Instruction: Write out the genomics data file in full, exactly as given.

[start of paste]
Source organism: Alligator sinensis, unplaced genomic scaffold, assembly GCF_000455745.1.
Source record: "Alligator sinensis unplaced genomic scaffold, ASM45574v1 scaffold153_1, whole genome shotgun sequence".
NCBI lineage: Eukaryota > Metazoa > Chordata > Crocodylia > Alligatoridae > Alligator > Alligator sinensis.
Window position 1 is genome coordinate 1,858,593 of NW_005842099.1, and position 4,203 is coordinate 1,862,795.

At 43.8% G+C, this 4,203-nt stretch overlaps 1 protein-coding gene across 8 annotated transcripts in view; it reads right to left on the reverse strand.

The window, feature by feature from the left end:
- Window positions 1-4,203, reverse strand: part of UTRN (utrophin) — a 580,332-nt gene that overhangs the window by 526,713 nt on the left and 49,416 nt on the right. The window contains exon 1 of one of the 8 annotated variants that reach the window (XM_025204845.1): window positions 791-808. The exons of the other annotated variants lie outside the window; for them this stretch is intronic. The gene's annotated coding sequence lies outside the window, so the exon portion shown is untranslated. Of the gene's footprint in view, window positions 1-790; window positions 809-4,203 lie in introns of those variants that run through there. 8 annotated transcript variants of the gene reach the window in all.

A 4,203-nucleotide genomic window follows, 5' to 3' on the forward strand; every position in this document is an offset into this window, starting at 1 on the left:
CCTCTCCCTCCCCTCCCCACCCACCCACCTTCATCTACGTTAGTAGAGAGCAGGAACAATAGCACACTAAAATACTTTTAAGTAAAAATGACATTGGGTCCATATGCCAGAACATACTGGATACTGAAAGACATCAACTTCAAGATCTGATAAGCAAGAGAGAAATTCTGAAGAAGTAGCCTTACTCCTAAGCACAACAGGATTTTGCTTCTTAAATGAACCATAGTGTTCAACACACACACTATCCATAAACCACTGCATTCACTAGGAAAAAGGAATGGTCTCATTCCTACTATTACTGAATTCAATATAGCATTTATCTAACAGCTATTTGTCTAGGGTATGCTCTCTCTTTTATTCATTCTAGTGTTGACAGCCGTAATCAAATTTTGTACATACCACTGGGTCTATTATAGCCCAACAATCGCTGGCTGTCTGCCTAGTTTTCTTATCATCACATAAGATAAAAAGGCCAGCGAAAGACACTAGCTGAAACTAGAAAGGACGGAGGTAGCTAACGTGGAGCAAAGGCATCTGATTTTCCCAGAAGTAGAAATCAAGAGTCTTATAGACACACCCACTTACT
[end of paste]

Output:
Source organism: Alligator sinensis, unplaced genomic scaffold, assembly GCF_000455745.1.
Source record: "Alligator sinensis unplaced genomic scaffold, ASM45574v1 scaffold153_1, whole genome shotgun sequence".
NCBI lineage: Eukaryota > Metazoa > Chordata > Crocodylia > Alligatoridae > Alligator > Alligator sinensis.
Window position 1 is genome coordinate 1,858,593 of NW_005842099.1, and position 4,203 is coordinate 1,862,795.

At 43.8% G+C, this 4,203-nt stretch overlaps 1 protein-coding gene across 8 annotated transcripts in view; it reads right to left on the reverse strand.

The window, feature by feature from the left end:
- Window positions 1-4,203, reverse strand: part of UTRN (utrophin) — a 580,332-nt gene that overhangs the window by 526,713 nt on the left and 49,416 nt on the right. The window contains exon 1 of one of the 8 annotated variants that reach the window (XM_025204845.1): window positions 791-808. The exons of the other annotated variants lie outside the window; for them this stretch is intronic. The gene's annotated coding sequence lies outside the window, so the exon portion shown is untranslated. Of the gene's footprint in view, window positions 1-790; window positions 809-4,203 lie in introns of those variants that run through there. 8 annotated transcript variants of the gene reach the window in all.

A 4,203-nucleotide genomic window follows, 5' to 3' on the forward strand; every position in this document is an offset into this window, starting at 1 on the left:
CCTCTCCCTCCCCTCCCCACCCACCCACCTTCATCTACGTTAGTAGAGAGCAGGAACAATAGCACACTAAAATACTTTTAAGTAAAAATGACATTGGGTCCATATGCCAGAACATACTGGATACTGAAAGACATCAACTTCAAGATCTGATAAGCAAGAGAGAAATTCTGAAGAAGTAGCCTTACTCCTAAGCACAACAGGATTTTGCTTCTTAAATGAACCATAGTGTTCAACACACACACTATCCATAAACCACTGCATTCACTAGGAAAAAGGAATGGTCTCATTCCTACTATTACTGAATTCAATATAGCATTTATCTAACAGCTATTTGTCTAGGGTATGCTCTCTCTTTTATTCATTCTAGTGTTGACAGCCGTAATCAAATTTTGTACATACCACTGGGTCTATTATAGCCCAACAATCGCTGGCTGTCTGCCTAGTTTTCTTATCATCACATAAGATAAAAAGGCCAGCGAAAGACACTAGCTGAAACTAGAAAGGACGGAGGTAGCTAACGTGGAGCAAAGGCATCTGATTTTCCCAGAAGTAGAAATCAAGAGTCTTATAGACACACCCACTTACT